« Confusing Question of the Day - Obama Pardons The Sequeste | Main | Useful Word in Slightly Uncivil Discourse: "Prunt" »

March 7, 2013

Roy Brown Jr., Edsel Designer, Dies at 96: "Ford tried to build a 1977 Ford in 1957."

neo-neocon Roy Brown Jr. must have known: I remember when the Edsel came out, although I was extremely young, and I've never been into cars and didn't understand a bit about the furor and the controversy. But in retrospect it looks kind of snazzy (that's the also-snazzy Roy Brown Jr., at 81, standing in front of his creation).


Posted by gerardvanderleun at March 7, 2013 12:01 PM. This is an entry on the sideblog of American Digest: Check it out.

Your Say

I was a dashing USAF pilot when the Edsel was introduced. I think the only person in the world who didn't snicker was Roy Brown Jr., and I'm not sure about him.

Posted by: BillH at March 7, 2013 1:12 PM

I was a snot nosed kid that looked forward to the yearly styling changes back in the 50's and 60's. I have to say, compared to some of the other cars back then, I don't think the Edsel looks too bad at all. We used to have a 1960 Plymouth that was so butt ugly I was embarrassed to be seen in it.

Posted by: JimBobElrod at March 7, 2013 1:24 PM

Was a preteen when the Edsel came out...and was passionate about anything concerning automobiles. Wanted to inspect,learn and absorb everything possible when a new model was introduced.

I clearly remember crawling over the Edsel and being quite impressed with some of the innovative, never before seen features of the car. One thoughtful idea (i thought) was the electro mechanical push button transmission system. Was much cooler than the selector handle protruding from the steering wheel column. The buttons were a somewhat Flash Gordon spaceship style. The only thing like it out of Detroit.

Was not aware at the time but the mechanical push buttons were not interfaced with a conventional transmission but with the first Turbo Encabulator as explained here,


The Edsel was doomed to fail because of shoddy UAW workmanship.

Posted by: Rocky at March 7, 2013 3:20 PM

The Edsel was lost from the beginning because of a stealth ad campaign run from Madison Avenue: a whisper and rumor war against it. The front end was compared to a woman's sex organ's external appearance.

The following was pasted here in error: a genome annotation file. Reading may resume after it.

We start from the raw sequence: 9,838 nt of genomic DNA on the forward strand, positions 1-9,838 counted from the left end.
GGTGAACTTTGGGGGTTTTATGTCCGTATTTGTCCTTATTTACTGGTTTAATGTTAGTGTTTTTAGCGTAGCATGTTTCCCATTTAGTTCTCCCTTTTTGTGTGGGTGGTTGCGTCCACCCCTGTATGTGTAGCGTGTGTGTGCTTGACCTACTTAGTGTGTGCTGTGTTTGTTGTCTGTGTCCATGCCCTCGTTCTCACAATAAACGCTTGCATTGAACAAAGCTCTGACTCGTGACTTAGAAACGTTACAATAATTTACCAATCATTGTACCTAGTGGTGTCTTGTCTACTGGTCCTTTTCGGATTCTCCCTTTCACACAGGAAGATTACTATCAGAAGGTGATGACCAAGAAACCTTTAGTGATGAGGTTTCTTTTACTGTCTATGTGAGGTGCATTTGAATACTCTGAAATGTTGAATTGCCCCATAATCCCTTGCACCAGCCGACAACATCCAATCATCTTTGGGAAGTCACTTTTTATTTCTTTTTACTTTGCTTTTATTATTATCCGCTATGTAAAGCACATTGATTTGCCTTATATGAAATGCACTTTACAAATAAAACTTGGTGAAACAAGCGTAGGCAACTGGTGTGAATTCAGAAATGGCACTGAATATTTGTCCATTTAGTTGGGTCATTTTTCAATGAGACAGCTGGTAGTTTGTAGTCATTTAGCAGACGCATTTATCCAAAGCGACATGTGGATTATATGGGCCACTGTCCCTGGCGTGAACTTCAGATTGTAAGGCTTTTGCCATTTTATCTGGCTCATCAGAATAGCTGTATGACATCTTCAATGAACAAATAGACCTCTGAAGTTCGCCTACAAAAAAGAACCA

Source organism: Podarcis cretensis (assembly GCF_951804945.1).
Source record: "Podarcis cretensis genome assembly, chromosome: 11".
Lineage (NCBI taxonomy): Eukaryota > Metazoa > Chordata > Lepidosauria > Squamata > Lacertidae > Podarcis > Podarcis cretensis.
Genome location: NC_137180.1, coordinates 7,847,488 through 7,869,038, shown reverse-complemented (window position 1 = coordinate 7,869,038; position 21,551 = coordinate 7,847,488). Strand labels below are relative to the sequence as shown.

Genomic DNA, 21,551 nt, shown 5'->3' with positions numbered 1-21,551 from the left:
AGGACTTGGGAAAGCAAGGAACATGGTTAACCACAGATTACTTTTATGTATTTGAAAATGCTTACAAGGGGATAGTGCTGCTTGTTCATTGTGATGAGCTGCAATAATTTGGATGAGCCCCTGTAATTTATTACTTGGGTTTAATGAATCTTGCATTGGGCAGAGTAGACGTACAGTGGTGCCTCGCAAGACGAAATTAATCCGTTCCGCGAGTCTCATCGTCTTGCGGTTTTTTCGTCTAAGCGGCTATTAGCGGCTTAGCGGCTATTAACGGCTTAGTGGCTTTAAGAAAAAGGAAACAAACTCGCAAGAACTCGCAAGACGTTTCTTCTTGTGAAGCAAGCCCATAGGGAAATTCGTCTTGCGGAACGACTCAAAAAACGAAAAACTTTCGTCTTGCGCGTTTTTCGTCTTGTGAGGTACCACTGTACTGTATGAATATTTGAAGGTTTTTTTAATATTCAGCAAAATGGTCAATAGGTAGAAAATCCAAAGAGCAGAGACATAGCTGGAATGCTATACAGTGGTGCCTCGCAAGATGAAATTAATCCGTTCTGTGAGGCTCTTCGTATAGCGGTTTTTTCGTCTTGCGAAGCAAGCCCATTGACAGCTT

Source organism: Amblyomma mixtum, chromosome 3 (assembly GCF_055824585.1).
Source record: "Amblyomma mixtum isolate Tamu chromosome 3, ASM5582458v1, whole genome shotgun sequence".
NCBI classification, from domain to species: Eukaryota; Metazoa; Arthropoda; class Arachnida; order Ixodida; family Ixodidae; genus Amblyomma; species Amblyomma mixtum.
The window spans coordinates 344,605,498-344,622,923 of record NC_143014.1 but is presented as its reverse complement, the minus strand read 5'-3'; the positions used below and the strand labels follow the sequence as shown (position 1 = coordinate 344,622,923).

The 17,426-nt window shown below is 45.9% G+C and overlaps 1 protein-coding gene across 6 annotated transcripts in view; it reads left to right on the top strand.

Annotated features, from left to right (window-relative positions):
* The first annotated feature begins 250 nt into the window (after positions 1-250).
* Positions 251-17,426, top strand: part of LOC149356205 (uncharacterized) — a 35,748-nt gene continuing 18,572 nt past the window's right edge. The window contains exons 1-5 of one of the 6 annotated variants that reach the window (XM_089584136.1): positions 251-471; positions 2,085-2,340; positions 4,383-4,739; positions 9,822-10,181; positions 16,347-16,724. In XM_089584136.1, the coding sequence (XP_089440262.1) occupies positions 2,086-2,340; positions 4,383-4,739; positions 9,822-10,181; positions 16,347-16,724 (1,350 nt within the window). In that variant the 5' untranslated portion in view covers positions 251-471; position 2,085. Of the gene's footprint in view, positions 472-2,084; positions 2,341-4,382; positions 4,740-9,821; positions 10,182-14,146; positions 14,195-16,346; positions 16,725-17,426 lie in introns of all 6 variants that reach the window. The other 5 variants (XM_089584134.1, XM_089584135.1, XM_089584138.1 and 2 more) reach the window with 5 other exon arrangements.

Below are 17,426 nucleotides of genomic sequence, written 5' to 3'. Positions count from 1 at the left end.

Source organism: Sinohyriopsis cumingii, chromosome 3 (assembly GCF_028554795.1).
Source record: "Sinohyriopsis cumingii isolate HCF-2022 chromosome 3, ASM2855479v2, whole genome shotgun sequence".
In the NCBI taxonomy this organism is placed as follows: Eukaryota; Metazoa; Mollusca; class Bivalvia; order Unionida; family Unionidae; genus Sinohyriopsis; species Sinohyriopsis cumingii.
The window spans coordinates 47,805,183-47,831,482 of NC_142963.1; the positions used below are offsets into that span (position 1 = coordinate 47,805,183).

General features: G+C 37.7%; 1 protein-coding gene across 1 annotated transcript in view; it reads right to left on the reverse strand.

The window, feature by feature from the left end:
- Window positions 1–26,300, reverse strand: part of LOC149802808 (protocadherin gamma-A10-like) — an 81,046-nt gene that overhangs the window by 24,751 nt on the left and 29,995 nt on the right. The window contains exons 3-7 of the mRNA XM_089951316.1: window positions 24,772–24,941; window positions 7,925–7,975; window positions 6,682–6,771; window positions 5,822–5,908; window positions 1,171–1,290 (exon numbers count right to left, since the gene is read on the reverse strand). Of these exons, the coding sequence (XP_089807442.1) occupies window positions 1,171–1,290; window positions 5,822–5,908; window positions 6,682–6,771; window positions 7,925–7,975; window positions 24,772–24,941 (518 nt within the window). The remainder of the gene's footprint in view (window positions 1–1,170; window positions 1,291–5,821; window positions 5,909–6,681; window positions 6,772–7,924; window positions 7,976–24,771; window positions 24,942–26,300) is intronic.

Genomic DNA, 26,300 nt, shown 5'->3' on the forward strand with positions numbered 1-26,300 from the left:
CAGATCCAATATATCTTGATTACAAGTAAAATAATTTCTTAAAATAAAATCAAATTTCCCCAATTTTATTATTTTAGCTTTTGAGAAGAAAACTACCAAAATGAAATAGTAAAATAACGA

I was too young to have heard or understood what was snickered at during that time. Years later during the 1970s I was told all about it by a Madison Avenue ad executive who was there in person at the time.

Dan Kurt

Posted by: Dan Kurt at March 7, 2013 6:25 PM

I hadn't heard about the ad campaign, but the failure of the Edsel was a total team effort. Hubris in the executive suite, penny-pinching by Ford's accountants (which meant advanced features like the push-button transmission weren't adequately tested, and were built cheaply), and poor build quality at the factory. Sabotage from Madison Avenue would have been the icing on the cake.

Posted by: waltj at March 8, 2013 6:10 AM

For some reason we called 'em "Ethels"

Posted by: glenn at March 8, 2013 8:09 AM

1977? No, it looks like most Fords of the mid 1950s. If you want to know why it flopped, go look at pictures of its competition. Remember, that was the year of the '57 Chevy, a true icon of mid 20th century American card. The MoPars of that year were gorgeous. Compared to them the Edsel was a PoS. For had some beautiful cars in the Mid 50s, such as the original T-bird, and the absolutely classic Continental Mk. II.

Posted by: Fat Man at March 8, 2013 10:18 AM

The push button transmission was neither new or unique. My uncle's '56 Plymouth had that - IIRC 4 buttons, mounted in a little nacelle on the upper left of the dashboard. Don't remember any problems he ever had with the tranny over 4 years of ownership.

Posted by: bud at March 8, 2013 6:16 PM

No, the push-button transmission wasn't a new idea, and I also remember the flawless operation of the MoPar version from a cousin's Dodge built a few years later, around 1960. But Ford hadn't yet made one until they installed it on the Edsel without completely working the bugs out of it. There were other design problems as well, such as running electrical wiring too close to hot parts of the engine and exhaust system, with predictable results. Ford should have taken some of the money that they spent on the Edsel's extravagant marketing campaign and invested it in the car's engineering instead.

Posted by: waltj at March 9, 2013 6:13 AM

Post a comment

Remember Me?

(you may use HTML tags for style)